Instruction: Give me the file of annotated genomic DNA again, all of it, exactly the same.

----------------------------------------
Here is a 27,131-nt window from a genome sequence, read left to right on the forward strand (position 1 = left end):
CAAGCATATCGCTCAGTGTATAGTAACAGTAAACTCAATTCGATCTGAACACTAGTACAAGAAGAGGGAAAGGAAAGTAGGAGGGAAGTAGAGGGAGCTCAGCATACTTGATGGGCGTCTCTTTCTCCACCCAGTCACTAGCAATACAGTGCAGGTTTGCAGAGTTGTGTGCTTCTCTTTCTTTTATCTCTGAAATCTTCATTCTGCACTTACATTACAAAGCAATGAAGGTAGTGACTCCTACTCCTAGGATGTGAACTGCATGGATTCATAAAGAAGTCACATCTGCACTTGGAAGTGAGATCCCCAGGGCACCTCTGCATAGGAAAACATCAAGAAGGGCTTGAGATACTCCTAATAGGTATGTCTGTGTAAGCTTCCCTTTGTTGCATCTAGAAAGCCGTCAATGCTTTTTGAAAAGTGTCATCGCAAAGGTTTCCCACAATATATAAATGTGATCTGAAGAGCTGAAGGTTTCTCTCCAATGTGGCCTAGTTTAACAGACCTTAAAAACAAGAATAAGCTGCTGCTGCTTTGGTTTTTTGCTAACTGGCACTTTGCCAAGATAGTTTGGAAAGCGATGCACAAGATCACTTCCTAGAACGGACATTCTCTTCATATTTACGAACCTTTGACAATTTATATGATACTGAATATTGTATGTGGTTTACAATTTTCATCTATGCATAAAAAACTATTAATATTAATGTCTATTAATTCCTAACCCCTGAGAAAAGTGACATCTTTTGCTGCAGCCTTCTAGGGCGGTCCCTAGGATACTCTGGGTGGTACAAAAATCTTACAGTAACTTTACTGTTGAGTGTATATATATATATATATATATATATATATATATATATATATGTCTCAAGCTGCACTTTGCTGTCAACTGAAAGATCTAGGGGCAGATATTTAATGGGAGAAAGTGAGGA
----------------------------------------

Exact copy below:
Here is a 27,131-nt window from a genome sequence, read left to right on the forward strand (position 1 = left end):
CAAGCATATCGCTCAGTGTATAGTAACAGTAAACTCAATTCGATCTGAACACTAGTACAAGAAGAGGGAAAGGAAAGTAGGAGGGAAGTAGAGGGAGCTCAGCATACTTGATGGGCGTCTCTTTCTCCACCCAGTCACTAGCAATACAGTGCAGGTTTGCAGAGTTGTGTGCTTCTCTTTCTTTTATCTCTGAAATCTTCATTCTGCACTTACATTACAAAGCAATGAAGGTAGTGACTCCTACTCCTAGGATGTGAACTGCATGGATTCATAAAGAAGTCACATCTGCACTTGGAAGTGAGATCCCCAGGGCACCTCTGCATAGGAAAACATCAAGAAGGGCTTGAGATACTCCTAATAGGTATGTCTGTGTAAGCTTCCCTTTGTTGCATCTAGAAAGCCGTCAATGCTTTTTGAAAAGTGTCATCGCAAAGGTTTCCCACAATATATAAATGTGATCTGAAGAGCTGAAGGTTTCTCTCCAATGTGGCCTAGTTTAACAGACCTTAAAAACAAGAATAAGCTGCTGCTGCTTTGGTTTTTTGCTAACTGGCACTTTGCCAAGATAGTTTGGAAAGCGATGCACAAGATCACTTCCTAGAACGGACATTCTCTTCATATTTACGAACCTTTGACAATTTATATGATACTGAATATTGTATGTGGTTTACAATTTTCATCTATGCATAAAAAACTATTAATATTAATGTCTATTAATTCCTAACCCCTGAGAAAAGTGACATCTTTTGCTGCAGCCTTCTAGGGCGGTCCCTAGGATACTCTGGGTGGTACAAAAATCTTACAGTAACTTTACTGTTGAGTGTATATATATATATATATATATATATATATATATATATATATGTCTCAAGCTGCACTTTGCTGTCAACTGAAAGATCTAGGGGCAGATATTTAATGGGAGAAAGTGAGGA